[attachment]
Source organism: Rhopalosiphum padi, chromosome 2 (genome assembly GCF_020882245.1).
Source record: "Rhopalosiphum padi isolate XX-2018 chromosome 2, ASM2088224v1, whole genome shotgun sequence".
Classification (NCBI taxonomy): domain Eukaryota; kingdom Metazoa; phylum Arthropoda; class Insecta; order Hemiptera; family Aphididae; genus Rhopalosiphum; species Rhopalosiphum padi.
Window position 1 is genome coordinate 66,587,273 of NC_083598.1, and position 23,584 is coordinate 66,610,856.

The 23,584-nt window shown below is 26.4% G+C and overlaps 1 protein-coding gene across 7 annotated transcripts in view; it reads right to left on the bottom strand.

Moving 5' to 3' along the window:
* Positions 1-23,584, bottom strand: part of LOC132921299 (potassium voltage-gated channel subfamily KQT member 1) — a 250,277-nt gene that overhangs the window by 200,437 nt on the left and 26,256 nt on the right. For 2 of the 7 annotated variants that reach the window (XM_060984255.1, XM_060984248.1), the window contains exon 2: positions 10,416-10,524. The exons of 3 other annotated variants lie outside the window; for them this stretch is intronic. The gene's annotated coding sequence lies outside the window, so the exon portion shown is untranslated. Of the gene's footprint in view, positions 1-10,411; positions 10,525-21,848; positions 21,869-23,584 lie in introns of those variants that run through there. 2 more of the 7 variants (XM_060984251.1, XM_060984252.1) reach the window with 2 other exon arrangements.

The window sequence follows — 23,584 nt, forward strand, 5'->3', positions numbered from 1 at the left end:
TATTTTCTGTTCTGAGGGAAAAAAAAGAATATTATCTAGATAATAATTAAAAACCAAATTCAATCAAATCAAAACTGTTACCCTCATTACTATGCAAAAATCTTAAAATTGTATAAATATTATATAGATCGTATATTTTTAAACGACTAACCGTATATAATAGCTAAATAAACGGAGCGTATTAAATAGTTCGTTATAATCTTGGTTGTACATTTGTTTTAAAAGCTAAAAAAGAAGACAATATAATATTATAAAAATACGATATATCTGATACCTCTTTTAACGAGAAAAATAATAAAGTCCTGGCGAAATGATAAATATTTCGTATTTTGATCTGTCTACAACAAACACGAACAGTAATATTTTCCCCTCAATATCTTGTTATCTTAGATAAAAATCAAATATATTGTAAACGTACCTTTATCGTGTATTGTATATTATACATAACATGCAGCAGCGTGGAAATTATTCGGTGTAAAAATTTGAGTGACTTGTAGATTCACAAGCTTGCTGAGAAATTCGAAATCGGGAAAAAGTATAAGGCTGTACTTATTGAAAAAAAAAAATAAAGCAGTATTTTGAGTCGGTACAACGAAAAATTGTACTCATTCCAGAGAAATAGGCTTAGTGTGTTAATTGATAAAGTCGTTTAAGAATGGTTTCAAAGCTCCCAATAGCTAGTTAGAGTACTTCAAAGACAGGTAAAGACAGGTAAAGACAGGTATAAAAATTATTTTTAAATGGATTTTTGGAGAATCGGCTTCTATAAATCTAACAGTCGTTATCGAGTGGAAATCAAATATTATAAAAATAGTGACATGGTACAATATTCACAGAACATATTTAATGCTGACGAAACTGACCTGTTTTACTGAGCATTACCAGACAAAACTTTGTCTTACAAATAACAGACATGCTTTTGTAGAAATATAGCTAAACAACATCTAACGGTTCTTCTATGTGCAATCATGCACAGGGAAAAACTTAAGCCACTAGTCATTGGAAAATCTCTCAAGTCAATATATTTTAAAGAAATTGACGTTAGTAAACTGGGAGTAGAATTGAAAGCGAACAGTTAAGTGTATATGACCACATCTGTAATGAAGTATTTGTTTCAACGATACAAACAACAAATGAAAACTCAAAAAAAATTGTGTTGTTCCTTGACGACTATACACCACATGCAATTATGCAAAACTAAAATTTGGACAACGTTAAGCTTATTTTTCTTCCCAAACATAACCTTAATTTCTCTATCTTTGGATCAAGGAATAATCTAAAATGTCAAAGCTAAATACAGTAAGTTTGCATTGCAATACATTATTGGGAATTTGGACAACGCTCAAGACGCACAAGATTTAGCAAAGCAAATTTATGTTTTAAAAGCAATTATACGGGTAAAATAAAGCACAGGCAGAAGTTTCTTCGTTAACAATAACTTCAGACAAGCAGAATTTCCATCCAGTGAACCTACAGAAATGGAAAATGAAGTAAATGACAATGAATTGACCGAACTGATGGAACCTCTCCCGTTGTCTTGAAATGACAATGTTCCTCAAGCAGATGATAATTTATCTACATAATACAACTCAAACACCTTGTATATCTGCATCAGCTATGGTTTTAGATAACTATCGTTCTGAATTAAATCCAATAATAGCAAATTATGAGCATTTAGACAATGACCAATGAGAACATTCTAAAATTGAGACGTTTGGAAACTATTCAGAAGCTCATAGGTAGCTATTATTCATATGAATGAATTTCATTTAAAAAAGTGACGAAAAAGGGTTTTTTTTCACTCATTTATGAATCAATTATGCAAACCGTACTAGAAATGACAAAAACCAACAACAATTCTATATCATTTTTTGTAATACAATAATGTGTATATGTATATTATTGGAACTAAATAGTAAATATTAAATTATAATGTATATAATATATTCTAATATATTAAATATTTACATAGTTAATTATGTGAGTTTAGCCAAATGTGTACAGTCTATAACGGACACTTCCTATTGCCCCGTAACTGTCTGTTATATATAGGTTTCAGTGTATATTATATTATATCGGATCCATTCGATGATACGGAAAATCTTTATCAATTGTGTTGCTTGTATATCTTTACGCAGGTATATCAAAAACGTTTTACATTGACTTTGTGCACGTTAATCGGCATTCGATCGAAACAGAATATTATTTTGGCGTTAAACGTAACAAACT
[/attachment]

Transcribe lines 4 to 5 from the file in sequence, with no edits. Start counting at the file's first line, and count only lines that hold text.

Window position 1 is genome coordinate 66,587,273 of NC_083598.1, and position 23,584 is coordinate 66,610,856.

The 23,584-nt window shown below is 26.4% G+C and overlaps 1 protein-coding gene across 7 annotated transcripts in view; it reads right to left on the bottom strand.